MONTGOMERY, Ala. (AP) — Alabama has a new law on virtual currency and online transactions.

Al.com reports that the Alabama Monetary Transmission Act became law this month and replaced the 1961 "Sale of Checks Act." The state's legislature passed it in May.

The new law covers bitcoin to regulation of money transfers and provides law enforcement new tools to track international financial crimes.

Alabama Securities Commission Director Joseph Borg said the passing of the new law is important for the state.

"This significant legislation will help streamline our regulatory and enforcement activities to meet the challenges presented by modern technology," Borg said, "such as the use of cyber currency, online money transmissions and further assists law enforcement in preventing money laundering and activities involving the illegal international transfer of funds."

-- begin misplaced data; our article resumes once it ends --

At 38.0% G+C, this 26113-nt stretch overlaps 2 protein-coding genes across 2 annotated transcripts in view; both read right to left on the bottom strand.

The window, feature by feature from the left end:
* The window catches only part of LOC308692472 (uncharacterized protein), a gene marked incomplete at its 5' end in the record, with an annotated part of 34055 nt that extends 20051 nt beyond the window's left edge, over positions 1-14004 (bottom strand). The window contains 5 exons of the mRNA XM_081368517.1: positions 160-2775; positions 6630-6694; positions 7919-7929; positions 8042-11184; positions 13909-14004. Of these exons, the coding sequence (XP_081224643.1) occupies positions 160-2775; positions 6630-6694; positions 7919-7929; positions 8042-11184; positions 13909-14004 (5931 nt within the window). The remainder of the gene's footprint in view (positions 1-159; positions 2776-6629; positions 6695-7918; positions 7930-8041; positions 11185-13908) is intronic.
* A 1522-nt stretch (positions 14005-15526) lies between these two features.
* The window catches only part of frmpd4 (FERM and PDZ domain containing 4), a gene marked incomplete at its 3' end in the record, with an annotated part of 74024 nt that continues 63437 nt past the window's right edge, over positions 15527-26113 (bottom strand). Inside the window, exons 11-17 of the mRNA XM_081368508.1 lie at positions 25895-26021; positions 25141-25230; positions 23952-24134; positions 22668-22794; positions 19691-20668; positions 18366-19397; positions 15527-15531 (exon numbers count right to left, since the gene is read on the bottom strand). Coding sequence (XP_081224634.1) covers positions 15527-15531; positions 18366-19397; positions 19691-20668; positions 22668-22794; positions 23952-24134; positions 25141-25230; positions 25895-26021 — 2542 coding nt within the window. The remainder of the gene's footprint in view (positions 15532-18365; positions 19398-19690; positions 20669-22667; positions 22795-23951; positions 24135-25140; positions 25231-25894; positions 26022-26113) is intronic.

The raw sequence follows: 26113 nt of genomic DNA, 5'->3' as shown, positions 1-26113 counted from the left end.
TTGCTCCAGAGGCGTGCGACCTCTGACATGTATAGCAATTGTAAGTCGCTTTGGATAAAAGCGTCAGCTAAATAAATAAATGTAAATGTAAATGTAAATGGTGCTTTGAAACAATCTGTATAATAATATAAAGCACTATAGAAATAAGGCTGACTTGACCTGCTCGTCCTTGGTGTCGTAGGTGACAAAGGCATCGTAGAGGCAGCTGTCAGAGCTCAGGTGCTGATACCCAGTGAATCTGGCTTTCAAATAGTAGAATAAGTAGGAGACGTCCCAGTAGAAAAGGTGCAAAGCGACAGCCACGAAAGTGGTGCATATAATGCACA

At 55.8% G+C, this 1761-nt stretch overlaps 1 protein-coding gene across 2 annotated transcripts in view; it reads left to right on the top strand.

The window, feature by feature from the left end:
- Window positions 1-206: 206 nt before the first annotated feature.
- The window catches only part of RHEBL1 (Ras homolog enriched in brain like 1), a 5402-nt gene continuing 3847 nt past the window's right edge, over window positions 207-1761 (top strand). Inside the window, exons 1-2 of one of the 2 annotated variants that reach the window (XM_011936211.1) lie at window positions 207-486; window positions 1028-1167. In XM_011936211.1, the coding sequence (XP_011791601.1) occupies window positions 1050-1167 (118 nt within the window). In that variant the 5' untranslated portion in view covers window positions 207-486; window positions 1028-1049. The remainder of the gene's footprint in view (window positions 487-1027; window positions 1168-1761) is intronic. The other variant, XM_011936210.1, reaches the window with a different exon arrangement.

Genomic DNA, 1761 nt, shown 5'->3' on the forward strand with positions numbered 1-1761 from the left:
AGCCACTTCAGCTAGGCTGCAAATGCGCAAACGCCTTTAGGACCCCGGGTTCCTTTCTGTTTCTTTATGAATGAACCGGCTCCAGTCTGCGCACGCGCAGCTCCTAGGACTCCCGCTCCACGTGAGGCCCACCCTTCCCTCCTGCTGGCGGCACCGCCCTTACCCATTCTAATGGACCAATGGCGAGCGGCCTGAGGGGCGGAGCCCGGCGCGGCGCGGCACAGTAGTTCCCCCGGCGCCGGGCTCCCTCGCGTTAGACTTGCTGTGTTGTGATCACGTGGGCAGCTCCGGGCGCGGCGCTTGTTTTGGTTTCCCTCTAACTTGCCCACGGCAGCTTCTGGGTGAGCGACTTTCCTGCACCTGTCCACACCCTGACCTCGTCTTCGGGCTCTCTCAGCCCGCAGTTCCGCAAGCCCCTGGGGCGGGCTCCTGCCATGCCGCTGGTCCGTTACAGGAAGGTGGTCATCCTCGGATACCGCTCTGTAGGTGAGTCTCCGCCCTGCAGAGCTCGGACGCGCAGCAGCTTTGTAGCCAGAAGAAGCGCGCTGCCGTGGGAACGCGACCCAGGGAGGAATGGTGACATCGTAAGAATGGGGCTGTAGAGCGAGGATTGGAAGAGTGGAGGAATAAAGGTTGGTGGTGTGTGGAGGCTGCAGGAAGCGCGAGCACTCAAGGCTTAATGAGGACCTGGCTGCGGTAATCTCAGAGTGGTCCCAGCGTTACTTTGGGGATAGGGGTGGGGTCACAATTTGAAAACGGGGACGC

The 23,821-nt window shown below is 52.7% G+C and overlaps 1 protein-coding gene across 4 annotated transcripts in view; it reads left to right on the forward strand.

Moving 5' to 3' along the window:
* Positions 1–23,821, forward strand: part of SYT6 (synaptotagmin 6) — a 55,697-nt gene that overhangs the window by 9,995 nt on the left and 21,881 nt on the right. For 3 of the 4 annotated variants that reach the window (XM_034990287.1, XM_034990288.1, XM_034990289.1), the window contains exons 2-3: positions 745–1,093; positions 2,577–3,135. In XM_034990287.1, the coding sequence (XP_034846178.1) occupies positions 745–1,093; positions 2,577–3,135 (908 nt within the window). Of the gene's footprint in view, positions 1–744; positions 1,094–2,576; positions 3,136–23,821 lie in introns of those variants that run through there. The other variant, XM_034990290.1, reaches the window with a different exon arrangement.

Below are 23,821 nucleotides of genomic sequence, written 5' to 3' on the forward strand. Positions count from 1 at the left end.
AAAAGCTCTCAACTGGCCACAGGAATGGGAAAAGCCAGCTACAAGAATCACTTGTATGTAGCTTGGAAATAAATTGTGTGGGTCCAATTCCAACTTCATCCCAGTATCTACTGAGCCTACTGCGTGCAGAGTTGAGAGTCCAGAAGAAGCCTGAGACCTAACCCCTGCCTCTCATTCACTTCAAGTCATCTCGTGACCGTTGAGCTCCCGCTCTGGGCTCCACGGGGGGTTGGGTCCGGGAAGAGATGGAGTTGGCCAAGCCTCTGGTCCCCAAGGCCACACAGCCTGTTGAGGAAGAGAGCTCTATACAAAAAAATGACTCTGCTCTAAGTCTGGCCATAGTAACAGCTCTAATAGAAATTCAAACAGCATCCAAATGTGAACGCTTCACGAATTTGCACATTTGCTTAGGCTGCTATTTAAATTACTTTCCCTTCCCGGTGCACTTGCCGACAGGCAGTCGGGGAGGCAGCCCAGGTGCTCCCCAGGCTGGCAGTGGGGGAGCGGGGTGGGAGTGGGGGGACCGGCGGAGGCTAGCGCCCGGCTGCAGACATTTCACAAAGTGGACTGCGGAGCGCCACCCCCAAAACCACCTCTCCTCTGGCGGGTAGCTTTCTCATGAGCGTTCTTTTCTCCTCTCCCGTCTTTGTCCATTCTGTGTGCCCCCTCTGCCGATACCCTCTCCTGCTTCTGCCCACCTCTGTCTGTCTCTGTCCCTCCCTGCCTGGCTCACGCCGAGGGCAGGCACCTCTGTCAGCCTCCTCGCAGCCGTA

Officials said the previous law did not have administrative and enforcement authority and predated the digital age.

The Alabama Monetary Transmission Act includes "virtual" currency such as bitcoin, and lays out a record-keeping process. It allows the Alabama Securities Commission to audit those records and regulates money transmitters and covers non-banking entities that engage in checks and money transfers, as well as debt management services.

But it exempts several establishments such as banks, bank holding companies, securities-clearing firms, payment and settlement processors, broker-dealers and government entities.